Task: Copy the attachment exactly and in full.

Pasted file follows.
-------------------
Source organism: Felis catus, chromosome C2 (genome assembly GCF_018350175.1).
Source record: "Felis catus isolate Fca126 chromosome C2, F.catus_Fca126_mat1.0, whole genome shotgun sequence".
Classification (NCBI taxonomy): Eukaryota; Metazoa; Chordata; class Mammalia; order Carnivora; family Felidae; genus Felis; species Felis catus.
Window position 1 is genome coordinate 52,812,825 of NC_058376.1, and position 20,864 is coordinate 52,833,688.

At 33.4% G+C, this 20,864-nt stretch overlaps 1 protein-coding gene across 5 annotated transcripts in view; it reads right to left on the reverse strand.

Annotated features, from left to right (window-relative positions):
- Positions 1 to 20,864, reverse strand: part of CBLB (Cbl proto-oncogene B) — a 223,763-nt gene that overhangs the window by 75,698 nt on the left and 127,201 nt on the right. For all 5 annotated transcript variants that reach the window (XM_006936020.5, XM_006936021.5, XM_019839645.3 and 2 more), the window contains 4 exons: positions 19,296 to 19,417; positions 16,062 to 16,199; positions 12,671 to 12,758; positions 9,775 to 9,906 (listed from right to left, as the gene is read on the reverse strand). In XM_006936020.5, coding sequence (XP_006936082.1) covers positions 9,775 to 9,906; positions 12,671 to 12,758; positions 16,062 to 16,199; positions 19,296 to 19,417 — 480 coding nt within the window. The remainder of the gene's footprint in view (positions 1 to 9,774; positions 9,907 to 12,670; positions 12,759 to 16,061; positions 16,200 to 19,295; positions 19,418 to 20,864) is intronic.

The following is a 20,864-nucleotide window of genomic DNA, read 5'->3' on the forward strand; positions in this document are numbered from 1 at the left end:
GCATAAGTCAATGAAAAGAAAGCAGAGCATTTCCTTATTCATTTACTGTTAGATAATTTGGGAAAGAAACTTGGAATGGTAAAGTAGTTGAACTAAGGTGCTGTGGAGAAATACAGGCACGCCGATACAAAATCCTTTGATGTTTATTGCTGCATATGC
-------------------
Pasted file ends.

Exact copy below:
Source organism: Felis catus, chromosome C2 (genome assembly GCF_018350175.1).
Source record: "Felis catus isolate Fca126 chromosome C2, F.catus_Fca126_mat1.0, whole genome shotgun sequence".
Classification (NCBI taxonomy): Eukaryota; Metazoa; Chordata; class Mammalia; order Carnivora; family Felidae; genus Felis; species Felis catus.
Window position 1 is genome coordinate 52,812,825 of NC_058376.1, and position 20,864 is coordinate 52,833,688.

At 33.4% G+C, this 20,864-nt stretch overlaps 1 protein-coding gene across 5 annotated transcripts in view; it reads right to left on the reverse strand.

Annotated features, from left to right (window-relative positions):
- Positions 1 to 20,864, reverse strand: part of CBLB (Cbl proto-oncogene B) — a 223,763-nt gene that overhangs the window by 75,698 nt on the left and 127,201 nt on the right. For all 5 annotated transcript variants that reach the window (XM_006936020.5, XM_006936021.5, XM_019839645.3 and 2 more), the window contains 4 exons: positions 19,296 to 19,417; positions 16,062 to 16,199; positions 12,671 to 12,758; positions 9,775 to 9,906 (listed from right to left, as the gene is read on the reverse strand). In XM_006936020.5, coding sequence (XP_006936082.1) covers positions 9,775 to 9,906; positions 12,671 to 12,758; positions 16,062 to 16,199; positions 19,296 to 19,417 — 480 coding nt within the window. The remainder of the gene's footprint in view (positions 1 to 9,774; positions 9,907 to 12,670; positions 12,759 to 16,061; positions 16,200 to 19,295; positions 19,418 to 20,864) is intronic.

The following is a 20,864-nucleotide window of genomic DNA, read 5'->3' on the forward strand; positions in this document are numbered from 1 at the left end:
GCATAAGTCAATGAAAAGAAAGCAGAGCATTTCCTTATTCATTTACTGTTAGATAATTTGGGAAAGAAACTTGGAATGGTAAAGTAGTTGAACTAAGGTGCTGTGGAGAAATACAGGCACGCCGATACAAAATCCTTTGATGTTTATTGCTGCATATGC